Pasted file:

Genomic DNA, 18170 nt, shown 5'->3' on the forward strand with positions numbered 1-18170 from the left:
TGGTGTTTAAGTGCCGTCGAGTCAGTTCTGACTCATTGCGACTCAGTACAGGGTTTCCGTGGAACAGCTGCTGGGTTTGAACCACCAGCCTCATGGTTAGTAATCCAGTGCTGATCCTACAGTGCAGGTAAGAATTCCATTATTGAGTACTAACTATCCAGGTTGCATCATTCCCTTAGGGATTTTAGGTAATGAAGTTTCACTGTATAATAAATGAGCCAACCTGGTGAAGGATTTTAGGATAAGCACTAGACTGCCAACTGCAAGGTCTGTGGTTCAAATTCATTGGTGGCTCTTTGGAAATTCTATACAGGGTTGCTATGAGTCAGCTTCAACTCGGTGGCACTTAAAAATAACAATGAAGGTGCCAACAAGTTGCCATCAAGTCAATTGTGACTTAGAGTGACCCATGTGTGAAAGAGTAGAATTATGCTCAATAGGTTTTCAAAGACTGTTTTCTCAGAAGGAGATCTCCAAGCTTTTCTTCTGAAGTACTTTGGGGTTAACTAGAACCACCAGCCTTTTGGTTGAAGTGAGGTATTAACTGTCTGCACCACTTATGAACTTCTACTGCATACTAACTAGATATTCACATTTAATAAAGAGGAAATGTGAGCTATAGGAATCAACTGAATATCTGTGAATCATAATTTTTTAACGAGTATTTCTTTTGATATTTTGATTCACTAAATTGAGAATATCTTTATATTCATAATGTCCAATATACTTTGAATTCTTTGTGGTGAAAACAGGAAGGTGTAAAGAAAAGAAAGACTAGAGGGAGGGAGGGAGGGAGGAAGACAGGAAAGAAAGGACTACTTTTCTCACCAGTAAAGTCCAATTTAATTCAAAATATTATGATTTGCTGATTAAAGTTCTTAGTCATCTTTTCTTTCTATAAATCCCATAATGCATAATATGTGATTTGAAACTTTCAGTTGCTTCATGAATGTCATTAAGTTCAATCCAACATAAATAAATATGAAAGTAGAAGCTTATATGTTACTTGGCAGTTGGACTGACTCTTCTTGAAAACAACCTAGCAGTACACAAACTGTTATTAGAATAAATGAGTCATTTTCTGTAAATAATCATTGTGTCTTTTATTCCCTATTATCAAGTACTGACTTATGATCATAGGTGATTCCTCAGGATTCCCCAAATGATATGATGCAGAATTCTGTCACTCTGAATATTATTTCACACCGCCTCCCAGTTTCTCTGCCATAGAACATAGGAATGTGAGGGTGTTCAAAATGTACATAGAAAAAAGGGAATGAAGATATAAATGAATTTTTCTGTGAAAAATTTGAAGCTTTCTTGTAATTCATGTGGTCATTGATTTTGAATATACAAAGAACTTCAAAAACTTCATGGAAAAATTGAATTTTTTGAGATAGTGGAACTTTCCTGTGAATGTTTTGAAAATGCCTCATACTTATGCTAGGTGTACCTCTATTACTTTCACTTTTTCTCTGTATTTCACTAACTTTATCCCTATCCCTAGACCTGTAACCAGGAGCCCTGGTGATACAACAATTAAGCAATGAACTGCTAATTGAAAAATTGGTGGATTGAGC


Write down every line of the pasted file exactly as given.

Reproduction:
Genomic DNA, 18170 nt, shown 5'->3' on the forward strand with positions numbered 1-18170 from the left:
TGGTGTTTAAGTGCCGTCGAGTCAGTTCTGACTCATTGCGACTCAGTACAGGGTTTCCGTGGAACAGCTGCTGGGTTTGAACCACCAGCCTCATGGTTAGTAATCCAGTGCTGATCCTACAGTGCAGGTAAGAATTCCATTATTGAGTACTAACTATCCAGGTTGCATCATTCCCTTAGGGATTTTAGGTAATGAAGTTTCACTGTATAATAAATGAGCCAACCTGGTGAAGGATTTTAGGATAAGCACTAGACTGCCAACTGCAAGGTCTGTGGTTCAAATTCATTGGTGGCTCTTTGGAAATTCTATACAGGGTTGCTATGAGTCAGCTTCAACTCGGTGGCACTTAAAAATAACAATGAAGGTGCCAACAAGTTGCCATCAAGTCAATTGTGACTTAGAGTGACCCATGTGTGAAAGAGTAGAATTATGCTCAATAGGTTTTCAAAGACTGTTTTCTCAGAAGGAGATCTCCAAGCTTTTCTTCTGAAGTACTTTGGGGTTAACTAGAACCACCAGCCTTTTGGTTGAAGTGAGGTATTAACTGTCTGCACCACTTATGAACTTCTACTGCATACTAACTAGATATTCACATTTAATAAAGAGGAAATGTGAGCTATAGGAATCAACTGAATATCTGTGAATCATAATTTTTTAACGAGTATTTCTTTTGATATTTTGATTCACTAAATTGAGAATATCTTTATATTCATAATGTCCAATATACTTTGAATTCTTTGTGGTGAAAACAGGAAGGTGTAAAGAAAAGAAAGACTAGAGGGAGGGAGGGAGGGAGGAAGACAGGAAAGAAAGGACTACTTTTCTCACCAGTAAAGTCCAATTTAATTCAAAATATTATGATTTGCTGATTAAAGTTCTTAGTCATCTTTTCTTTCTATAAATCCCATAATGCATAATATGTGATTTGAAACTTTCAGTTGCTTCATGAATGTCATTAAGTTCAATCCAACATAAATAAATATGAAAGTAGAAGCTTATATGTTACTTGGCAGTTGGACTGACTCTTCTTGAAAACAACCTAGCAGTACACAAACTGTTATTAGAATAAATGAGTCATTTTCTGTAAATAATCATTGTGTCTTTTATTCCCTATTATCAAGTACTGACTTATGATCATAGGTGATTCCTCAGGATTCCCCAAATGATATGATGCAGAATTCTGTCACTCTGAATATTATTTCACACCGCCTCCCAGTTTCTCTGCCATAGAACATAGGAATGTGAGGGTGTTCAAAATGTACATAGAAAAAAGGGAATGAAGATATAAATGAATTTTTCTGTGAAAAATTTGAAGCTTTCTTGTAATTCATGTGGTCATTGATTTTGAATATACAAAGAACTTCAAAAACTTCATGGAAAAATTGAATTTTTTGAGATAGTGGAACTTTCCTGTGAATGTTTTGAAAATGCCTCATACTTATGCTAGGTGTACCTCTATTACTTTCACTTTTTCTCTGTATTTCACTAACTTTATCCCTATCCCTAGACCTGTAACCAGGAGCCCTGGTGATACAACAATTAAGCAATGAACTGCTAATTGAAAAATTGGTGGATTGAGC